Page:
CPU is from Mars, GPU is from Venus

Use of GPU is fast expanding outside of the 3D video game realm and offering numerous benefits for enterprise as well as industrial applications. With Deep learning taking a center stage in the industrial 4.0 revolution, GPU and x86 CPU manufacturers are ensuring that solution developers are not restrained by the range of options when it comes to choosing the right silicon for their product.

So let’s review what GPU can do differently from a CPU and vice versa, also how they make the perfect couple in the world of robot surgeons, crypto-currencies, smart factories and self-driving cars.

Let’s review one by one and discuss their basic differentiating characteristics.

CPU – The multi-tasking ‘Do-it-all’ guy.

The central processing unit (CPU) of a computer is often referred to as its brain where all the processing and multitasking takes place. It is the most primary part of the hardware platform that defines the computing power available in your PC.

CPUs are general purpose processors. They are built for running different types of applications and perform random tasks simultaneously and quickly. They can play your video, display information on a browser, make a skype call, receive a large attachment through email, all at the same time. Modern multi-core x86 CPU’s are the most popular choice for most use cases including HD video or real time HD image processing where 3D rendering is not required.

Modern general purpose x86 computing processors are coming with graphic processing functionalities integrated into the CPU to power seem-less video applications including AI driven video recognition applications such as facial recognition, licence plate reading, intrusion detection, large animal detection, vehicle classification, customer demographic recognition and the list goes on.

GPU –  The ‘Whatever-you-are, I-will-learn-you-and-I-will-process-you-100x-faster, over-and-over-again’ gal.

Graphics processing units (GPUs) are specialized microprocessors that were originally used primarily to render the 3D graphics of games but are now being considered for a wider range of applications.

GPUs are designed to perform specific computational tasks such as simple mathematical operations repeatedly, known as parallel computing. For example, when processing the graphic data, GPU is able employ its parallel computing algorithm to see a large task in small chunks of identical tasks which it can perform all at once. It may take GPU to do the first multiplication of the floating points a bit longer than the CPU but it will take it much lesser to calculate it a million times. This allows GPUs to speed up building of 3D images for graphical displays in real time.

Since the emergence of deep learning technologies, GPUs have become even more significant in the next generation network infrastructure. Research has shown that, when training deep learning neural networks, GPUs can be up to 250x faster than standard CPUs. General Purpose GPUs are complementing CPUs by offering parallel computing capabilities in enterprise network computing, bit coin data mining is one such example.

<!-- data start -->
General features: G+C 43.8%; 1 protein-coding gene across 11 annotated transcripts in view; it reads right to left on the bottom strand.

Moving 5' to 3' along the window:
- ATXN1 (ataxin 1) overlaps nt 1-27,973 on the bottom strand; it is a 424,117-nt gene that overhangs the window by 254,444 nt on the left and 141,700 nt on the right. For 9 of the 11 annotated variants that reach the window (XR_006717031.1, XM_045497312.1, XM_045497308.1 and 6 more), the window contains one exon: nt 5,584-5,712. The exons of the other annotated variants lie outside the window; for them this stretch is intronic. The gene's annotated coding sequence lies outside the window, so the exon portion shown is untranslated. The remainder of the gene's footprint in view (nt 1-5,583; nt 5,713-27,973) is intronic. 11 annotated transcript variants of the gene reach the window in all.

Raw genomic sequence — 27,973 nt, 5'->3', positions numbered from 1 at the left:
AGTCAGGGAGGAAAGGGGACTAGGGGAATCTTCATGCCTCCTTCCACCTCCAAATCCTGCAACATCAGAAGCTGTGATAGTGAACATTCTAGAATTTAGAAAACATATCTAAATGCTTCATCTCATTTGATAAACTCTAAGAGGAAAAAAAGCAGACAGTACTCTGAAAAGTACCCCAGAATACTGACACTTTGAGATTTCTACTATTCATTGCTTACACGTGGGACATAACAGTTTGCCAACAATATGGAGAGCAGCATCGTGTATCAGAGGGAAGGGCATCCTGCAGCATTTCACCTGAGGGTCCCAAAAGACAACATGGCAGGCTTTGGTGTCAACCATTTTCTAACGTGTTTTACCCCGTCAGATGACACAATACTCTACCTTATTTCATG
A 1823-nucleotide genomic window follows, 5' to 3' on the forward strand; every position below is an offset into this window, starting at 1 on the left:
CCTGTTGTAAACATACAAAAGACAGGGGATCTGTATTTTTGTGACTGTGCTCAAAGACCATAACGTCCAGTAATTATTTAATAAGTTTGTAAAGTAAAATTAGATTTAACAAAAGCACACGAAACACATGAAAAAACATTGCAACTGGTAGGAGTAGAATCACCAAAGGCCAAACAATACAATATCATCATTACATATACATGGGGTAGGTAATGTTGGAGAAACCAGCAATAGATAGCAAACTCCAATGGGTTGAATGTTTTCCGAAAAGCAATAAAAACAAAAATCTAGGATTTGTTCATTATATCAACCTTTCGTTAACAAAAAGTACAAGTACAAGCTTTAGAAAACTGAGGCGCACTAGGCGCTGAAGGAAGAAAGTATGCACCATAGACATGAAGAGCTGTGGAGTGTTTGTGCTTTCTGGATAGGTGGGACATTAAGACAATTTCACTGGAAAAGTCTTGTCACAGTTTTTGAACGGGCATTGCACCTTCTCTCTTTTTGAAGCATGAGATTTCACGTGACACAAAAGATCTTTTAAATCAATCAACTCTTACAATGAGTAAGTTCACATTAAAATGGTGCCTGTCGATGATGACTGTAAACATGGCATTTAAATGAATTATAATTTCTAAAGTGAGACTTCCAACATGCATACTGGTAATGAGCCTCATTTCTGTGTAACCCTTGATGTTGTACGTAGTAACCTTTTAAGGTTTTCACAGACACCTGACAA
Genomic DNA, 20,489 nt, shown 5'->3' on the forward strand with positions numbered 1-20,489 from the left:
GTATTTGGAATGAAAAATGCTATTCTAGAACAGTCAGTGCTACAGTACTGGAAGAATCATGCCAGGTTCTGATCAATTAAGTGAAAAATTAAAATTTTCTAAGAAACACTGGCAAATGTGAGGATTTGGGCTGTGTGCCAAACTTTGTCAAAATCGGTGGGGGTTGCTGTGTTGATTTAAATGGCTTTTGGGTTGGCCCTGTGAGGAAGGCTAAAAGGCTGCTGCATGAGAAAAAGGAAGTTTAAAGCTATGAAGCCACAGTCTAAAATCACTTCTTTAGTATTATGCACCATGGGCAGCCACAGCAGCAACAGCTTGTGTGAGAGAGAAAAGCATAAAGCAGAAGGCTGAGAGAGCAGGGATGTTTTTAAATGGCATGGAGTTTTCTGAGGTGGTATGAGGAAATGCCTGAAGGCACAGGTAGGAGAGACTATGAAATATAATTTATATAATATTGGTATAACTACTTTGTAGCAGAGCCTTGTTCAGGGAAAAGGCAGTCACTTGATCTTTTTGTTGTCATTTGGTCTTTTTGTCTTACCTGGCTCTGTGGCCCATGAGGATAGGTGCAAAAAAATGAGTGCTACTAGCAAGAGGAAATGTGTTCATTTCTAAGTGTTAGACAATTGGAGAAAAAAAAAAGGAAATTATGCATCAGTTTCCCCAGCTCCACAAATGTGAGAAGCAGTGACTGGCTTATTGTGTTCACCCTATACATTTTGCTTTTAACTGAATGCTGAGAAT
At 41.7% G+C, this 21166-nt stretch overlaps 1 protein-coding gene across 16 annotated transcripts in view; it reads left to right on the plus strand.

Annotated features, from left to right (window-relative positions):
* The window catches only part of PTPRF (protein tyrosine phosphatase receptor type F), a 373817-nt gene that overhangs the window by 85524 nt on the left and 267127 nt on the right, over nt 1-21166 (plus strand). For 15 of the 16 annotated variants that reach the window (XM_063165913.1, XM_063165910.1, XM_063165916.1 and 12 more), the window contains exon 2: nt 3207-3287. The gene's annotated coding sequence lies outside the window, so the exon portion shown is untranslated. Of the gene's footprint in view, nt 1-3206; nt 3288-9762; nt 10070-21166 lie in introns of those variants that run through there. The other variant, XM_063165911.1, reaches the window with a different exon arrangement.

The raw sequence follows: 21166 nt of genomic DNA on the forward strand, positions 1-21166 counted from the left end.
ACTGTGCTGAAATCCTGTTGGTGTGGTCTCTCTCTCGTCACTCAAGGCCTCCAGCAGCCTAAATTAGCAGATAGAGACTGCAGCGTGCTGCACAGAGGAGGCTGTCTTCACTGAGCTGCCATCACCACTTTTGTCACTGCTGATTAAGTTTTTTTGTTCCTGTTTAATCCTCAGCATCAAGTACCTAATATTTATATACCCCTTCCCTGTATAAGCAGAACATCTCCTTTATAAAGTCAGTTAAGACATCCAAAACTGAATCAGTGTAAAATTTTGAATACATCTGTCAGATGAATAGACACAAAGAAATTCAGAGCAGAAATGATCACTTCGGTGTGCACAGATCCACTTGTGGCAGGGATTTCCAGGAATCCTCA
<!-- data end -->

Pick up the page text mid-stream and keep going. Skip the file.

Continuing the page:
The Core Difference

Both CPUs and GPUs contain cores, however, the number of which they contain varies greatly. A typical CPU will feature multiple processing cores with lots of cache memory that will enable multiple tasks to be performed simultaneously, however, GPUs offers hundreds of cores that can process multiple threads of data at once, hence both can be assigned with a different computing function within the same system.

Need for Speed

The key difference in speed between graphics processing units and central processing units is dependent on the function they are intended to perform. While CPUs can access memory in the RAM very quickly, they are unable to transport large amounts of data at once. GPUs, on the other hand, have a much higher latency in computing the first of parallel tasks, but using its dozens of cores and internal GPU clock there are no memory bottlenecks to be faced when processing 1000’s of parallel computing tasks instantly. Very useful for 3D Deep as well as large scale fixed function block computing.

Say Hello to Accelerated Computing

The concept of accelerated computing focuses on the use of GPUs and CPUs together to enhance applications using deep learning.

The way GPU-accelerated computing works is by offloading some of the more computationally-heavy fixed function portions of an application to the GPU, while the remainder of the application codes continue to run within the CPU.

Not all Image processing AI application require a GPU, as latest generation high end quad core x86 CPUs offer robust edge computing platforms to process real time graphic data on premise, send filtered data and analysis to the cloud, and receive operational commands very efficiently. However, evolution of mixed network infrastructures comprising of GPU, General Purpose General Processing Units (GPGPUs) and CPUs is a leap towards high-performance computing.

Accelerated computing is most commonly found within high-performance computing operations and is predicted to revolutionize both current and future technologies including drones, robotics, artificial intelligence and autonomous vehicles.

With increasing adoption and deployment of cutting edge technologies, demand for more processing power is constantly increasing. While x86 CPUs are the building blocks of the software-defined everything, GPUs are catapulting dream technologies into the realm of industrialization. Both hand in hand building a future of accelerated computing, creating new possibilities.

CPU is from Mars, GPU is from Venus was last modified: April 17th, 2018 by Rick Spencer
Hand-picked posts from our blog, delivered to your email.